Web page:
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By Ilse de Lange


Parents settle differences over child custody

The parents of a four-year-old boy settled their differences when he agreed to let her take their son on holiday to Mauritius in December.

In turn she agreed to let him see their son if he underwent drug and hair-follicle tests.

The mother, a quantity surveyor from Centurion, turned to the High Court in Pretoria for permission to take her son to Mauritius without his father’s consent.

This was after he allegedly refused unless he could see his son.

She claimed in court papers her former boyfriend, with whom she broke up in 2016 after a five-year relationship, used drugs such as cat and crystal meth in their son’s presence, was unemployed and did not contribute a cent towards their son’s welfare.

She claimed he ignored requests to undergo drug tests and was using his cooperation as a bargaining tool for contact with their son.

She said she had already paid for the holiday but could not book flights, as she needed the father’s consent to get the son a passport.

The father opposed her application and sought a court order allowing him supervised contact with his son every alternate weekend on condition that he underwent drug tests.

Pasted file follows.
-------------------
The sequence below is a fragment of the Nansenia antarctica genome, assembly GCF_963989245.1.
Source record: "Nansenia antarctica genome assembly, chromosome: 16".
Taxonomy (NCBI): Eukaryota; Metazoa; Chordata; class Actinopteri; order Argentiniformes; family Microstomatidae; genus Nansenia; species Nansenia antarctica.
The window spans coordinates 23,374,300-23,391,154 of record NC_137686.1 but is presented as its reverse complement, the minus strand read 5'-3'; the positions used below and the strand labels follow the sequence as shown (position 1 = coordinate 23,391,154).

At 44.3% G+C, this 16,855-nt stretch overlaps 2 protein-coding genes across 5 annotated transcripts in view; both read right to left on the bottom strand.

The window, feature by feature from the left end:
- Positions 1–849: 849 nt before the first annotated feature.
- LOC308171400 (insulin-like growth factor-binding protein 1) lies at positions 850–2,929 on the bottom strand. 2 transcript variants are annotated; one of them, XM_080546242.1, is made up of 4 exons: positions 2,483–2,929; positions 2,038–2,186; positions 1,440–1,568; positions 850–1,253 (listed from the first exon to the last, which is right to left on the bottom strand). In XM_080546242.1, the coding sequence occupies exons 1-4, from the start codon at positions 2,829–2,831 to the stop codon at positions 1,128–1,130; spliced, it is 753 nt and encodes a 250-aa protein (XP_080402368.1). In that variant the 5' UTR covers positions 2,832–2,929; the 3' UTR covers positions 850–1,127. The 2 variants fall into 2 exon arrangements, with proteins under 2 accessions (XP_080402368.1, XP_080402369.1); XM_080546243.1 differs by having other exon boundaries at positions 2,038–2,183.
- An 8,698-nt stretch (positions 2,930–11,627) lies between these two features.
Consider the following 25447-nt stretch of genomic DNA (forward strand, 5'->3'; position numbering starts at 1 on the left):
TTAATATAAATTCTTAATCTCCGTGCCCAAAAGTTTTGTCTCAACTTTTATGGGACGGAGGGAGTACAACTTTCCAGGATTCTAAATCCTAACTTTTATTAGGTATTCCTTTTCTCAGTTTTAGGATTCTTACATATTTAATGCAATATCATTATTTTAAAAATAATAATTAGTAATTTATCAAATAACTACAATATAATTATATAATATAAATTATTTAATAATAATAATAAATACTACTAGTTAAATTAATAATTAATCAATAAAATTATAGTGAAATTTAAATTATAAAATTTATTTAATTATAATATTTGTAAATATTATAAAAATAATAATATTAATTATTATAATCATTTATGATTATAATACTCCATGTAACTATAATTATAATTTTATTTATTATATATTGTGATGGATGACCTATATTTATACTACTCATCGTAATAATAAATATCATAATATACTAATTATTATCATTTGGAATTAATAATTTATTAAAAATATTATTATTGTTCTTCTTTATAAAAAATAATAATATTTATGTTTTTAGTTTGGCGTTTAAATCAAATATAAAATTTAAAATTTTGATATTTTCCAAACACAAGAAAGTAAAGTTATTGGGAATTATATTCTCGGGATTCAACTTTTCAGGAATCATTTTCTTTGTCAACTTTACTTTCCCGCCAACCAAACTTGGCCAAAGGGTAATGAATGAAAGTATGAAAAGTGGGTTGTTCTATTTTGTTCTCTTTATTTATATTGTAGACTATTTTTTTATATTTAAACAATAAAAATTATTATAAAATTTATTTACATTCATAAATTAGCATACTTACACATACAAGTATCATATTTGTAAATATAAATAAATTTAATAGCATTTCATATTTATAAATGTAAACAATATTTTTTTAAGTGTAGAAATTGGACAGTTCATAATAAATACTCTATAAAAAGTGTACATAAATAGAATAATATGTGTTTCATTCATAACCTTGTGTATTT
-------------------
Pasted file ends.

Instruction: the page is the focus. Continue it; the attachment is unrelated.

He said in court papers he was not opposed to his former girlfriend taking their son on holiday, but feared she might be planning to remove him from the country permanently, as she had a Belgian passport.

He claimed that, in the past, she had threatened to take their son out the country.

The father admitted to “occasionally using drugs in the past” but denied ever using in front of their son and said he had provided the mother with proof that he was rehabilitated.

He now lived with his parents and was employed by a property firm on a casual basis.

In terms of the settlement, the father agreed to the Mauritius trip and to help the mother obtain a passport for their son – on condition that she left her Belgian passport at home.

She agreed to let him see their son under his parents’ supervision and to undergo treatment.

– ilsed@citizen.co.za

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